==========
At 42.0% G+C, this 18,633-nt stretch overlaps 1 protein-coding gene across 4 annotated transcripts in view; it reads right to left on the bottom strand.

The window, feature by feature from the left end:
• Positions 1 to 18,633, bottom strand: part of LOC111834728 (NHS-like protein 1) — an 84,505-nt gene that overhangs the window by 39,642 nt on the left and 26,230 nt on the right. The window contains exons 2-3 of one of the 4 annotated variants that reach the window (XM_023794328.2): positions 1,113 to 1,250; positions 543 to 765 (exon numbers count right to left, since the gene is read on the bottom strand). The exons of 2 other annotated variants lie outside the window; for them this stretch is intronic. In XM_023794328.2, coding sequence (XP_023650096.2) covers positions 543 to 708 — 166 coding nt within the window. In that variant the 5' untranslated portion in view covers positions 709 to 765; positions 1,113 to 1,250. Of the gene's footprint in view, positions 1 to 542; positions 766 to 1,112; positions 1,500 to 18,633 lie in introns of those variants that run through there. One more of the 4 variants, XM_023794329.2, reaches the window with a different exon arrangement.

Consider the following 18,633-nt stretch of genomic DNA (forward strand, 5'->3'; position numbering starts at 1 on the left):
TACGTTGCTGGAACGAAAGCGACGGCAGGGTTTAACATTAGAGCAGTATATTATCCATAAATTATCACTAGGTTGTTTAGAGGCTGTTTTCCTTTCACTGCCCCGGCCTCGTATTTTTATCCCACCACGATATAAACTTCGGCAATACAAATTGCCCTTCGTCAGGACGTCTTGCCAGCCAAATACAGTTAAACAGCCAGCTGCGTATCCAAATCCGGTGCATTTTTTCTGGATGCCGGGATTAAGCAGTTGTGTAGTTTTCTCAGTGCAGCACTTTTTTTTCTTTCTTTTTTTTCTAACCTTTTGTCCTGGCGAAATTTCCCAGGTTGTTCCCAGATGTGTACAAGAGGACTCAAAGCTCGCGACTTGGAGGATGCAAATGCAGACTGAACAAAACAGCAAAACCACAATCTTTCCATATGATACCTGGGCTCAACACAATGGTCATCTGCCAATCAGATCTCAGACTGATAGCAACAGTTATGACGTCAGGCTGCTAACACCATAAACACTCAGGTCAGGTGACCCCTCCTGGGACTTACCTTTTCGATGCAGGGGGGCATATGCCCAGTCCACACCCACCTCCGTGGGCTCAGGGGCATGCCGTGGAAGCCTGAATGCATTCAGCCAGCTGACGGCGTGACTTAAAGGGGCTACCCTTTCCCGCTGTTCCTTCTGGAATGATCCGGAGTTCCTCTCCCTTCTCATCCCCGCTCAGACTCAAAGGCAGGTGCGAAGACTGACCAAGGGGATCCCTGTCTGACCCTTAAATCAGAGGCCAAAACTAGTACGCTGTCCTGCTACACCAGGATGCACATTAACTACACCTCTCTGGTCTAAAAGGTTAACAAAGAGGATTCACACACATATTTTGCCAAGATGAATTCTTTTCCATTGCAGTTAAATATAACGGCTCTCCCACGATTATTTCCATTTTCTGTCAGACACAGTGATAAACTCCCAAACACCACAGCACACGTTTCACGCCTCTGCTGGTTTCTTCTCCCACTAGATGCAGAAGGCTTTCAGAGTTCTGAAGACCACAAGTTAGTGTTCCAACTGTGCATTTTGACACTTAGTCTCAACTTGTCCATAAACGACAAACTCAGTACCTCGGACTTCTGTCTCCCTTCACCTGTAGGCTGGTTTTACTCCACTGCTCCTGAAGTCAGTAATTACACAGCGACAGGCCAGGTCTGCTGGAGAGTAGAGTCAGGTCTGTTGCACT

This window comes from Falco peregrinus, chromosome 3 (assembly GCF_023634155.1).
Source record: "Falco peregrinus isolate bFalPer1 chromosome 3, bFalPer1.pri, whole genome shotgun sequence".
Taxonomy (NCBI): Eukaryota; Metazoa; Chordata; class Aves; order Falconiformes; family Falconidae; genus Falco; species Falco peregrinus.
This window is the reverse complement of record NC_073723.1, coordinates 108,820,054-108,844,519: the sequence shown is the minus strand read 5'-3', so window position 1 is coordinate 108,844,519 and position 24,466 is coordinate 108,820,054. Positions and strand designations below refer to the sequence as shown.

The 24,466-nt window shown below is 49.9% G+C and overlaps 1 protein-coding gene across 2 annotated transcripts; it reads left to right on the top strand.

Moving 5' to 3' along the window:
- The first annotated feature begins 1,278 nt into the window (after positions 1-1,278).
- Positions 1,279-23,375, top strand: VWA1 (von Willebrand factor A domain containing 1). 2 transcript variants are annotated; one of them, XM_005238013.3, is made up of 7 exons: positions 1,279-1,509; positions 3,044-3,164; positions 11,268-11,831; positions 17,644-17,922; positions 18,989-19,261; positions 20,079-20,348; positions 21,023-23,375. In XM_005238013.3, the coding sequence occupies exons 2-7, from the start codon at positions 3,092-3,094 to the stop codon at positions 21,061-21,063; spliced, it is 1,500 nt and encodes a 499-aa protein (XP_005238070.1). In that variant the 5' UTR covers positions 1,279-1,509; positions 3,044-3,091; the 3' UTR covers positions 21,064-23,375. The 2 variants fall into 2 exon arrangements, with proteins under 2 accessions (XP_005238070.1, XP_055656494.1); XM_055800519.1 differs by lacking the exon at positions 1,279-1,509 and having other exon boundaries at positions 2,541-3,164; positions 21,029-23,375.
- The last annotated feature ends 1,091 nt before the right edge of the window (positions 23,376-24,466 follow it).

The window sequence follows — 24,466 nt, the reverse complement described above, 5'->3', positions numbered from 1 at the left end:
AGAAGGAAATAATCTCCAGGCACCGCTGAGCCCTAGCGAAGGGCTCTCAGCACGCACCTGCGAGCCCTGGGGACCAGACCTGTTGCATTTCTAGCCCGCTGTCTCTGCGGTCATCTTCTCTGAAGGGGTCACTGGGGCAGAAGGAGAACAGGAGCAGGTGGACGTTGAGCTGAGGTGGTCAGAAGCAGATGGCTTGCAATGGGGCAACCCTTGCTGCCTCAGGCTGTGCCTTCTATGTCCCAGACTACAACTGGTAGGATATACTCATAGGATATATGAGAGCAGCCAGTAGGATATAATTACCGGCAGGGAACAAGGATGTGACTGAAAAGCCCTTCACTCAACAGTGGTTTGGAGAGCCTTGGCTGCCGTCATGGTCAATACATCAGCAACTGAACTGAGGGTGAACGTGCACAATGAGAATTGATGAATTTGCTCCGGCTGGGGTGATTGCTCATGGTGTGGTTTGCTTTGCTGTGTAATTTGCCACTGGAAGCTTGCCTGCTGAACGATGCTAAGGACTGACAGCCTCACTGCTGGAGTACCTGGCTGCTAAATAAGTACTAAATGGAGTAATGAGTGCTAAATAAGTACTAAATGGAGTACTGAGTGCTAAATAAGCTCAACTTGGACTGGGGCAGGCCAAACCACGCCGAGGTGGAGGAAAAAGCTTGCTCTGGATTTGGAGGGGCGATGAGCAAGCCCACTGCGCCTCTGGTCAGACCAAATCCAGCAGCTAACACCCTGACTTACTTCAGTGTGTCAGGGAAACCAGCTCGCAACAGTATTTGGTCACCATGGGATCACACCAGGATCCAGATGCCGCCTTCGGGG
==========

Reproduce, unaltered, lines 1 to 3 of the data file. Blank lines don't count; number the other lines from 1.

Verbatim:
At 42.0% G+C, this 18,633-nt stretch overlaps 1 protein-coding gene across 4 annotated transcripts in view; it reads right to left on the bottom strand.

The window, feature by feature from the left end:
• Positions 1 to 18,633, bottom strand: part of LOC111834728 (NHS-like protein 1) — an 84,505-nt gene that overhangs the window by 39,642 nt on the left and 26,230 nt on the right. The window contains exons 2-3 of one of the 4 annotated variants that reach the window (XM_023794328.2): positions 1,113 to 1,250; positions 543 to 765 (exon numbers count right to left, since the gene is read on the bottom strand). The exons of 2 other annotated variants lie outside the window; for them this stretch is intronic. In XM_023794328.2, coding sequence (XP_023650096.2) covers positions 543 to 708 — 166 coding nt within the window. In that variant the 5' untranslated portion in view covers positions 709 to 765; positions 1,113 to 1,250. Of the gene's footprint in view, positions 1 to 542; positions 766 to 1,112; positions 1,500 to 18,633 lie in introns of those variants that run through there. One more of the 4 variants, XM_023794329.2, reaches the window with a different exon arrangement.